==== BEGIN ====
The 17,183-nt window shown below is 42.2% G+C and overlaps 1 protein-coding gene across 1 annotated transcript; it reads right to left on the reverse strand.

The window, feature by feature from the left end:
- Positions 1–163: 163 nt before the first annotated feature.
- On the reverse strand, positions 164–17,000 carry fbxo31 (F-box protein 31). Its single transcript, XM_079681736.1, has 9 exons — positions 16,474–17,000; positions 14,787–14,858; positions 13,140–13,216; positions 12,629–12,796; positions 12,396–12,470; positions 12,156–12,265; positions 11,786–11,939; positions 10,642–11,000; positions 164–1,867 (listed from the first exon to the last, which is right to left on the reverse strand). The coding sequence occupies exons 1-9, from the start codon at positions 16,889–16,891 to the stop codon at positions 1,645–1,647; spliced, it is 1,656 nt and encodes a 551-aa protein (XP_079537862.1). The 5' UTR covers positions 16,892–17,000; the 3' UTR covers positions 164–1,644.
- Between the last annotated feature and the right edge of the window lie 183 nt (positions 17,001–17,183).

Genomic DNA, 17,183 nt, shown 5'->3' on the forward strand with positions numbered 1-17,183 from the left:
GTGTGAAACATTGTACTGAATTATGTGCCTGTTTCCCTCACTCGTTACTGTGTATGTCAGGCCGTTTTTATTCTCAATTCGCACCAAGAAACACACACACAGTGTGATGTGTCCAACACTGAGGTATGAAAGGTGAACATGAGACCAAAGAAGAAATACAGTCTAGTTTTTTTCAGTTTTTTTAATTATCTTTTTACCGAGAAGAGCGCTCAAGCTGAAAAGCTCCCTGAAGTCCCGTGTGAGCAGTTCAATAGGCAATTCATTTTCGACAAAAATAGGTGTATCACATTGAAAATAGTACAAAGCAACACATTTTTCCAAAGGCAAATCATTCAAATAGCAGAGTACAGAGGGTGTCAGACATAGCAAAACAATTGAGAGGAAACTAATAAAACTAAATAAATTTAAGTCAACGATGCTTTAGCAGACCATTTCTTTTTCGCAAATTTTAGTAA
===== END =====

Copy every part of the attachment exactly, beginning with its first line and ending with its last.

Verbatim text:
The 17,183-nt window shown below is 42.2% G+C and overlaps 1 protein-coding gene across 1 annotated transcript; it reads right to left on the reverse strand.

The window, feature by feature from the left end:
- Positions 1–163: 163 nt before the first annotated feature.
- On the reverse strand, positions 164–17,000 carry fbxo31 (F-box protein 31). Its single transcript, XM_079681736.1, has 9 exons — positions 16,474–17,000; positions 14,787–14,858; positions 13,140–13,216; positions 12,629–12,796; positions 12,396–12,470; positions 12,156–12,265; positions 11,786–11,939; positions 10,642–11,000; positions 164–1,867 (listed from the first exon to the last, which is right to left on the reverse strand). The coding sequence occupies exons 1-9, from the start codon at positions 16,889–16,891 to the stop codon at positions 1,645–1,647; spliced, it is 1,656 nt and encodes a 551-aa protein (XP_079537862.1). The 5' UTR covers positions 16,892–17,000; the 3' UTR covers positions 164–1,644.
- Between the last annotated feature and the right edge of the window lie 183 nt (positions 17,001–17,183).

Genomic DNA, 17,183 nt, shown 5'->3' on the forward strand with positions numbered 1-17,183 from the left:
GTGTGAAACATTGTACTGAATTATGTGCCTGTTTCCCTCACTCGTTACTGTGTATGTCAGGCCGTTTTTATTCTCAATTCGCACCAAGAAACACACACACAGTGTGATGTGTCCAACACTGAGGTATGAAAGGTGAACATGAGACCAAAGAAGAAATACAGTCTAGTTTTTTTCAGTTTTTTTAATTATCTTTTTACCGAGAAGAGCGCTCAAGCTGAAAAGCTCCCTGAAGTCCCGTGTGAGCAGTTCAATAGGCAATTCATTTTCGACAAAAATAGGTGTATCACATTGAAAATAGTACAAAGCAACACATTTTTCCAAAGGCAAATCATTCAAATAGCAGAGTACAGAGGGTGTCAGACATAGCAAAACAATTGAGAGGAAACTAATAAAACTAAATAAATTTAAGTCAACGATGCTTTAGCAGACCATTTCTTTTTCGCAAATTTTAGTAA